November 5, 2008
For the joyous: Do not stop. Continue to pursue the ends of the social injustices that caused you to vote the way you did. There are non-profits around the world doing amazing things. Join them. Help them. Do not wait until others are forced by legal mandate to fund these social programs you desire, but pick your priorities, and work toward them yourself as well. And continue to enter conversations with the intention to persuade, and with the humility that you may be wrong. For the despondent: Do not stop. If Obama was elected in some European country, you’d probably like him, right? Well, that’s how the world is looking at us today. They’re happy. And there are major benefits that come from global optimism. For all the financial woes you fear will stem from Obama’s policies, there truly will be offsets from this increased stability. Plus, he promised to put the entire budget online, and make it accessible to the public. That’s pretty awesome. Be encouraged as we enter into a new age of accountability. And continue to enter conversations with the intention to persuade, and with the humility that you may be wrong.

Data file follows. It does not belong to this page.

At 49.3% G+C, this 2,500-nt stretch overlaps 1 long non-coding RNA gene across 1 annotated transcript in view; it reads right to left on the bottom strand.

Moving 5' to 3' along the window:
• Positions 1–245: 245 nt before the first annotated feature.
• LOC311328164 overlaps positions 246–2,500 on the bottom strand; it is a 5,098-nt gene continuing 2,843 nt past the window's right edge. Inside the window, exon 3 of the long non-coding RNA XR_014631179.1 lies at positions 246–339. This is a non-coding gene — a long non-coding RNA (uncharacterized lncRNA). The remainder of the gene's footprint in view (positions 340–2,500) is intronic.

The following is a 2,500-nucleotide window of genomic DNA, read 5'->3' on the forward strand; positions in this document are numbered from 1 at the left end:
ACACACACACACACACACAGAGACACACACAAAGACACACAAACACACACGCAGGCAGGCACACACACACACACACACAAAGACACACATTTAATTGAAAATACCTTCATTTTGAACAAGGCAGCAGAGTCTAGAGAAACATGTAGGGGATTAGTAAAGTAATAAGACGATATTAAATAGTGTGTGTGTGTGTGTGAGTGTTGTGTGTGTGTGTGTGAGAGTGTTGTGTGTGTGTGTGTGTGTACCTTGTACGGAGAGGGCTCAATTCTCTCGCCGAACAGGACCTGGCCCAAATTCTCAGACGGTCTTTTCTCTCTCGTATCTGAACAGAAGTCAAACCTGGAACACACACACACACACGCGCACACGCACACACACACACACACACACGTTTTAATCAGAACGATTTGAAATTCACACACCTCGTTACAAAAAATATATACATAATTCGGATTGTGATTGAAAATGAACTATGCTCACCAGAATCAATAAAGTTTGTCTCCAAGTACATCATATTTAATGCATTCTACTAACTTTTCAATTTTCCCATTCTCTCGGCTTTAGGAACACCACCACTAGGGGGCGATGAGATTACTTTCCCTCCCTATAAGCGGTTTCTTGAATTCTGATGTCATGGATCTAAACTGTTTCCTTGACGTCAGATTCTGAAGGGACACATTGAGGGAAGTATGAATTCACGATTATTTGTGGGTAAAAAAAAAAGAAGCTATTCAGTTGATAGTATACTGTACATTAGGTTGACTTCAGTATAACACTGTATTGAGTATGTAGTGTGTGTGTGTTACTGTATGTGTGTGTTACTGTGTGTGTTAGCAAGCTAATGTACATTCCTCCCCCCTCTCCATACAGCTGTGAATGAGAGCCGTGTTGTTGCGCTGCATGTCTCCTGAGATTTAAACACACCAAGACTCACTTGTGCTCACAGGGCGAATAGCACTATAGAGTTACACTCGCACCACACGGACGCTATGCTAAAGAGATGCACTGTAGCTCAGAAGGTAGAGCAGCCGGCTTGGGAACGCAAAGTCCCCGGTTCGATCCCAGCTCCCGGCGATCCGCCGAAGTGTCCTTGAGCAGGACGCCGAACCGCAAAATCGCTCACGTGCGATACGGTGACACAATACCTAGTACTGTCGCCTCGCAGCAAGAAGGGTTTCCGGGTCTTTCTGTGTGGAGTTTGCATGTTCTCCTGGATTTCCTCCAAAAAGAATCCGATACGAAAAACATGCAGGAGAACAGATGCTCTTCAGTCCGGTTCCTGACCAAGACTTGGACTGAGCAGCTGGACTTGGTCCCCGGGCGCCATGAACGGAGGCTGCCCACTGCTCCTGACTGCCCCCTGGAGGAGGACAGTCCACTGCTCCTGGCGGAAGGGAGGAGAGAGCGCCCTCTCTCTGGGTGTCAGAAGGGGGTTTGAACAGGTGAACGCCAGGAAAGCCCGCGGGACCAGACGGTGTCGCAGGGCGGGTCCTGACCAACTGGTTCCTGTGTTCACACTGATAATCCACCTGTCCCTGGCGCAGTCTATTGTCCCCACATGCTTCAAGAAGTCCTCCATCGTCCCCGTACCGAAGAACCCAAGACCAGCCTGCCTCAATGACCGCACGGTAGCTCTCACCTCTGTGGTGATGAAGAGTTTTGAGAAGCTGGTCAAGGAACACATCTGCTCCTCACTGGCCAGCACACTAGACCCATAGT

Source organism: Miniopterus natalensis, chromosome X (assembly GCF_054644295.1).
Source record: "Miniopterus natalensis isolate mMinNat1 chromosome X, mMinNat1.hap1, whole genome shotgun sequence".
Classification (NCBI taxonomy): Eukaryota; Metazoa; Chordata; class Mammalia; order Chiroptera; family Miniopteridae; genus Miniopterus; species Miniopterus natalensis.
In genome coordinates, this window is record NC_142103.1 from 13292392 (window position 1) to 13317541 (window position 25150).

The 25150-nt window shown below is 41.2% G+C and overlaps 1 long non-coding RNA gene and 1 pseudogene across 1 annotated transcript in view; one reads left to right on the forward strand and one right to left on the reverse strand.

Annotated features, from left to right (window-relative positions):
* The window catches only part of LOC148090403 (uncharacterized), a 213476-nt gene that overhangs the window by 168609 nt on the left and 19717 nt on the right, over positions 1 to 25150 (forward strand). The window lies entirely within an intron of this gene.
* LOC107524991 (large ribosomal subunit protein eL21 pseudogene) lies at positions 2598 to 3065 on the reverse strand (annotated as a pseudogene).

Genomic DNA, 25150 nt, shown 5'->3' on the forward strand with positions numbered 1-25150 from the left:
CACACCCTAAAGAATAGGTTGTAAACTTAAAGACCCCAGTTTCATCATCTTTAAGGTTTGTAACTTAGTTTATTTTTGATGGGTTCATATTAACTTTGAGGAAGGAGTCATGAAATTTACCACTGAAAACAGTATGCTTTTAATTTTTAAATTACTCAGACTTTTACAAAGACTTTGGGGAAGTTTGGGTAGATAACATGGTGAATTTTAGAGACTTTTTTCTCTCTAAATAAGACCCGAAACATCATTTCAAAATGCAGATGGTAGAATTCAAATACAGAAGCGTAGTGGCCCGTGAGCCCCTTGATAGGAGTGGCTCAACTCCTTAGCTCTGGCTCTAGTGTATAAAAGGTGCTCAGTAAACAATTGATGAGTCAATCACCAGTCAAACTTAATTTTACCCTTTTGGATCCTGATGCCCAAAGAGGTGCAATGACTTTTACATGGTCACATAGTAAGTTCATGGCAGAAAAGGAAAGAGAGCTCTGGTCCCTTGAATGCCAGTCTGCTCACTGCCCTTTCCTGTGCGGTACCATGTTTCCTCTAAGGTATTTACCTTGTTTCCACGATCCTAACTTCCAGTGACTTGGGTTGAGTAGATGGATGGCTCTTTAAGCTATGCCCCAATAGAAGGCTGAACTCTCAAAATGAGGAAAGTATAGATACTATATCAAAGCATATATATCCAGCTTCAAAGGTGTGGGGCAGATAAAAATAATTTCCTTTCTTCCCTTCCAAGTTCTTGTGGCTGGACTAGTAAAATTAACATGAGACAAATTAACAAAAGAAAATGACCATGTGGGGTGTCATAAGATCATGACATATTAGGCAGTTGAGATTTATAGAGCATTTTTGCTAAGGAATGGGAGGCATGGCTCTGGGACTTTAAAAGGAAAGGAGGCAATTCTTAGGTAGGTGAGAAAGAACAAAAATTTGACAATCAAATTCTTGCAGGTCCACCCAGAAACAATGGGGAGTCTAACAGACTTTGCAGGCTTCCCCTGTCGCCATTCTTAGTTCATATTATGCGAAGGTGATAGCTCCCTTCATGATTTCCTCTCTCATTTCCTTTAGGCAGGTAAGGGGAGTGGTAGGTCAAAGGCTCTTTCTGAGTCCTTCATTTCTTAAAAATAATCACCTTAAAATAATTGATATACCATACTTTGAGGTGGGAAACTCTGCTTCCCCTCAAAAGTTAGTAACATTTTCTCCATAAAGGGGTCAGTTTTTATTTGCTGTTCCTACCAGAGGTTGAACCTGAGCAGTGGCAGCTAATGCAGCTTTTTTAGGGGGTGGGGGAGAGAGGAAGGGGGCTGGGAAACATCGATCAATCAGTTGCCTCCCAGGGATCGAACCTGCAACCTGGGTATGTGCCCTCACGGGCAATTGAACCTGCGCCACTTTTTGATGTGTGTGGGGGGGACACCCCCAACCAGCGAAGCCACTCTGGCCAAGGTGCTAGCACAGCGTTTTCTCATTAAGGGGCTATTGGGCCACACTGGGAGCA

November 4, 2008
Ask yourself one question. How does Renee Zellweger keep getting cast in movies? I don't know ANYONE who likes her. Guys don't think she's cute, and therefore, do not like her. And she's no Meryl Streep, whose acting makes up for that aesthetic lack. And since she's neither talented nor pretty, girls don't admire her. Who keeps putting her in movies???
November 3, 2008
Ever been driving behind someone on the highway, and you see their brake lights go on? So you lay off the gas a bit to slow down, and then...AH! They're actually braking to a stop on the highway??! So, you slam on the brakes and sort of steer the nose of your car toward the shoulder as you whiplash yourself to a stop 6 in. from their bumper, because you didn't see the traffic jam ahead. Bright brake lights can mean anything, so we make our best guess subconsciously based on where we are. Coming up to a red light? Yeah, they're probably stopping. On the highway? They're probably just slowing down for some reason I can't see. Let's end the guessing game, and create adjustable brake lights that adjust intensity based on the amount of force given to the brake pedal. That way, we'll know for sure. And have less accidents because of it. (idea submitted by frequent contributor, Matt)
October 31, 2008